Just months after President Donald Trump, Democratic presidential candidate and New Jersey Sen. Cory Booker will introduce new legislation Thursday calling for an even broader overhaul of the nation’s criminal justice system.
“The Next Step Act,” co-authored by New Jersey Rep. Bonnie Watson Coleman, would implement a series of sweeping reforms to “sentencing guidelines, prison conditions, law enforcement training, and re-entry efforts.”
Booker, who sits on the Senate Judiciary Committee, has made criminal justice reform one of the defining issues of his Senate career and now his presidential campaign, calling the failings of the current system “a cancer on the soul of this country.” He’s also touted the passage of the First Step Act as proof of his ability to work with Republicans.
“I went to Washington and they told me we couldn’t pass a comprehensive criminal justice reform bill. Well, we passed it. We reached across the aisle. I found common ground,” Booker said last Friday at a town hall in South Carolina. “The last provision that I battled to get into that bill was a ban on the federal level of juvenile solitary confinement that is now the law of the land.”
Criminal justice reform is an important issue to many black voters, a key Democratic constituency, and several of Booker’s rivals for the Democratic nomination have also called for institutional and structural changes to the justice system.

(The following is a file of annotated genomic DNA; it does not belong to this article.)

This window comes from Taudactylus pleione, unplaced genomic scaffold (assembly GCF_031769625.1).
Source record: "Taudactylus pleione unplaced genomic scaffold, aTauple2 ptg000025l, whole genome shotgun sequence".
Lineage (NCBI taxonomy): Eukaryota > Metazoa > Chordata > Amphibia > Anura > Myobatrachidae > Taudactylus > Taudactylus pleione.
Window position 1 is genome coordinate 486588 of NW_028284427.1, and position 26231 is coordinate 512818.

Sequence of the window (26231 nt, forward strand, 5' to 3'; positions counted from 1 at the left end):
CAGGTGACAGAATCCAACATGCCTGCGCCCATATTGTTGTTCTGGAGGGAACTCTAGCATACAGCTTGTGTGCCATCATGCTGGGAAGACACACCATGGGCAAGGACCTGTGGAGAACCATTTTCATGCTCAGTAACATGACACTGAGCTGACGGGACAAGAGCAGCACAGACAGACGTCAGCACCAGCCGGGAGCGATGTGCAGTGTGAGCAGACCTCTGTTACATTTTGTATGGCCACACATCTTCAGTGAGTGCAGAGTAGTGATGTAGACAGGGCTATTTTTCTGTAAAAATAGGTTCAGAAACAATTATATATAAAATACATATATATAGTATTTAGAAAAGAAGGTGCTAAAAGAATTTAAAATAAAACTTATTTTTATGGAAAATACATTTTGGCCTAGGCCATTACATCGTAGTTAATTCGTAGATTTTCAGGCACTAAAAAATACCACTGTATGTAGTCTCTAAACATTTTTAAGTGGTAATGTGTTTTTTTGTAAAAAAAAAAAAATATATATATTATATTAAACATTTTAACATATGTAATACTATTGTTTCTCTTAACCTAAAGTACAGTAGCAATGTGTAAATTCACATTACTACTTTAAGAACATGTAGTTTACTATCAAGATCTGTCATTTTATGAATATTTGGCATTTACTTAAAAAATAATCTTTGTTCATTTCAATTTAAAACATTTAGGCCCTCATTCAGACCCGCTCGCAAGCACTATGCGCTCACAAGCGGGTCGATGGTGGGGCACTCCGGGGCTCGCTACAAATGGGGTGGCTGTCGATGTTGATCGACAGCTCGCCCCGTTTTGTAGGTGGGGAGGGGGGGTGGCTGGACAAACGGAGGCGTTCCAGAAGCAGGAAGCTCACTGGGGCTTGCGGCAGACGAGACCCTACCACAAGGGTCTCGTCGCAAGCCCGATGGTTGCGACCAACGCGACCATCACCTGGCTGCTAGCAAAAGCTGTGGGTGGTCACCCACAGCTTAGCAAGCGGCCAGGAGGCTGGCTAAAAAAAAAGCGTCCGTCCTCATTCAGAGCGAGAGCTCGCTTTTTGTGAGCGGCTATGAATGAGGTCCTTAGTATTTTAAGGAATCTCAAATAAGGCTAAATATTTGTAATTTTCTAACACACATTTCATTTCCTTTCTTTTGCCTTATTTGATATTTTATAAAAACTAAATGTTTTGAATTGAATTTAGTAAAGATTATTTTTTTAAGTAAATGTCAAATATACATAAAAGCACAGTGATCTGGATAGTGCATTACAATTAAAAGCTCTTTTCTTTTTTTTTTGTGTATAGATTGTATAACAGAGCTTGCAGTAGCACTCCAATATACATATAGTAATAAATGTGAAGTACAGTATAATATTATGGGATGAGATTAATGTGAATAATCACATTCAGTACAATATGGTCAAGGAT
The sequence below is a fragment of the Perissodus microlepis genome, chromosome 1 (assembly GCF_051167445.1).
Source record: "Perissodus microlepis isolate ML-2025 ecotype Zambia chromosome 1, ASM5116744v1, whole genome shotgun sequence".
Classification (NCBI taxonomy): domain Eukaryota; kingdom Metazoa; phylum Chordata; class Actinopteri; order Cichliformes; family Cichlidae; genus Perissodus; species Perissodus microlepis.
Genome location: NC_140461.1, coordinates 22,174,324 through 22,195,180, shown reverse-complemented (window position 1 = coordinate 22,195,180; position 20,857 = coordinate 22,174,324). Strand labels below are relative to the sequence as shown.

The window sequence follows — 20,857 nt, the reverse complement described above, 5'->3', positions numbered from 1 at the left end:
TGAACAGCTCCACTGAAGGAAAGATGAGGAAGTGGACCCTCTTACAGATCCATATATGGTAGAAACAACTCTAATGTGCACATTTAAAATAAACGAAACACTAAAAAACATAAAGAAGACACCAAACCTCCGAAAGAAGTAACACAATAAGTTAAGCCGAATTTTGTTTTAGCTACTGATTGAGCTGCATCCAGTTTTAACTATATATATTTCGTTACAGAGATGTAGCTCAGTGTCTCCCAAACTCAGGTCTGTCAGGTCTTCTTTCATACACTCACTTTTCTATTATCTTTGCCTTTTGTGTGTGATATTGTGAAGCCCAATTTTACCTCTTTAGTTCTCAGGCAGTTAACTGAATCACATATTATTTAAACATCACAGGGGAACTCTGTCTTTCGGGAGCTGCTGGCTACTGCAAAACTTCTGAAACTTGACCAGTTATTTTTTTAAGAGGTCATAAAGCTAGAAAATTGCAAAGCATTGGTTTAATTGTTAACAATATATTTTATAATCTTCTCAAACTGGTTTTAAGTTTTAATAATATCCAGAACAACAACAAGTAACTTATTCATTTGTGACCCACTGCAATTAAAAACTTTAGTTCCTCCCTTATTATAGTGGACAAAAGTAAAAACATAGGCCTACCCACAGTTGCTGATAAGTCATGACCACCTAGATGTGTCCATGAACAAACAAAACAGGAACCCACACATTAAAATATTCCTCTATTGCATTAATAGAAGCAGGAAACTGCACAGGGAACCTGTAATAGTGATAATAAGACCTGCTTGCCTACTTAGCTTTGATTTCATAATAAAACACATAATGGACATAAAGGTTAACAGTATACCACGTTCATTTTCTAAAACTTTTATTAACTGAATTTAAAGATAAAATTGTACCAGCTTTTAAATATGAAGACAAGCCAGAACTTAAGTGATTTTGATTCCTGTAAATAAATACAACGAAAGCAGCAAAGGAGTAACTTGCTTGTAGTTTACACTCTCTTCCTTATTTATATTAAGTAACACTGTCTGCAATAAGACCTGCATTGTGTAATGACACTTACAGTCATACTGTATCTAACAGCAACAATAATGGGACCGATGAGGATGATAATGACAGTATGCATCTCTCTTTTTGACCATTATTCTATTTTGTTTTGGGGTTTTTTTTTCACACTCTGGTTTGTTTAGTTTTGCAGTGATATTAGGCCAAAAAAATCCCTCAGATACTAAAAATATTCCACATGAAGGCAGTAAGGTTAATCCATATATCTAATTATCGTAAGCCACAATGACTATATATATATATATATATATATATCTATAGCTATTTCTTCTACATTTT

California Sen. Kamala Harris has called the current system “a failure” that has harmed communities of color and disproportionately targeted black and latino men. Independent Vermont Sen. Bernie Sanders called American incarceration rates an “international embarrassment” at a rally Sunday.
“No more private prisons and detention centers. No more ‘war on drugs.’ No more keeping people in jail because they’re too poor to afford cash bail,” Sanders said.
Booker’s bill would go even further, pushing for long sought-after reforms like eliminating the disparity between crack and powder cocaine sentences, reducing mandatory minimum sentences for non-violent drug offenses, and reinstating the right to vote in federal elections for the formerly incarcerated.
It would also include legislation Booker reintroduced last week that would end federal prohibition ofand expunge federal convictions for use and possession.
“It’s been 75 days since the First Step Act was signed into law, and already, it’s changing lives,” Booker said in a statement. “But the First Step Act is just as its name suggests – it is one step on the long road toward fixing our broken criminal justice system. There’s more that remains to be done.”